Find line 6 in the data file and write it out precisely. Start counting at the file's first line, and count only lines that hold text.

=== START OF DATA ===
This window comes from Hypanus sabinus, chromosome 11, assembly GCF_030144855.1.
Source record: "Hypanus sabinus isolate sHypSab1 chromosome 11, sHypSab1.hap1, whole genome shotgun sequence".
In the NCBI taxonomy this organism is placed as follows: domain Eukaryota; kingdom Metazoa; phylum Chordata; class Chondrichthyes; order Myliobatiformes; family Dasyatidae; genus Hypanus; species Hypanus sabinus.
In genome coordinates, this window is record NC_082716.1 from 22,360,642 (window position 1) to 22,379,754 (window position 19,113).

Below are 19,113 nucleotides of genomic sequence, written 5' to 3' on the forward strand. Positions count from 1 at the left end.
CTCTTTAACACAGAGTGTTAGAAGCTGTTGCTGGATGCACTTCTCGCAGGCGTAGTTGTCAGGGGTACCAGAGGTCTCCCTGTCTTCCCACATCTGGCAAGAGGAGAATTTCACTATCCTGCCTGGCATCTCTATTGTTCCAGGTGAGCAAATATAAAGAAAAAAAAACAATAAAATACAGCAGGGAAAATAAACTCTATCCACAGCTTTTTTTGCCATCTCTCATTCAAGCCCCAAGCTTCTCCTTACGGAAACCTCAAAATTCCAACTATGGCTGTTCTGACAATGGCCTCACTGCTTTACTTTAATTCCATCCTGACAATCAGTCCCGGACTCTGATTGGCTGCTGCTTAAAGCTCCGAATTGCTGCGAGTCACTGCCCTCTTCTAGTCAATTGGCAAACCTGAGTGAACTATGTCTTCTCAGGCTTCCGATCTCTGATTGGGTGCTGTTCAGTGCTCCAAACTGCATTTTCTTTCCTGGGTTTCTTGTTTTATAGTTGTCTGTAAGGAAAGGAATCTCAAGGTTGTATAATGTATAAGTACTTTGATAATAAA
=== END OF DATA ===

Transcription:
CTCTTTAACACAGAGTGTTAGAAGCTGTTGCTGGATGCACTTCTCGCAGGCGTAGTTGTCAGGGGTACCAGAGGTCTCCCTGTCTTCCCACATCTGGCAAGAGGAGAATTTCACTATCCTGCCTGGCATCTCTATTGTTCCAGGTGAGCAAATATAAAGAAAAAAAAACAATAAAATACAGCAGGGAAAATAAACTCTATCCACAGCTTTTTTTGCCATCTCTCATTCAAGCCCCAAGCTTCTCCTTACGGAAACCTCAAAATTCCAACTATGGCTGTTCTGACAATGGCCTCACTGCTTTACTTTAATTCCATCCTGACAATCAGTCCCGGACTCTGATTGGCTGCTGCTTAAAGCTCCGAATTGCTGCGAGTCACTGCCCTCTTCTAGTCAATTGGCAAACCTGAGTGAACTATGTCTTCTCAGGCTTCCGATCTCTGATTGGGTGCTGTTCAGTGCTCCAAACTGCATTTTCTTTCCTGGGTTTCTTGTTTTATAGTTGTCTGTAAGGAAAGGAATCTCAAGGTTGTATAATGTATAAGTACTTTGATAATAAA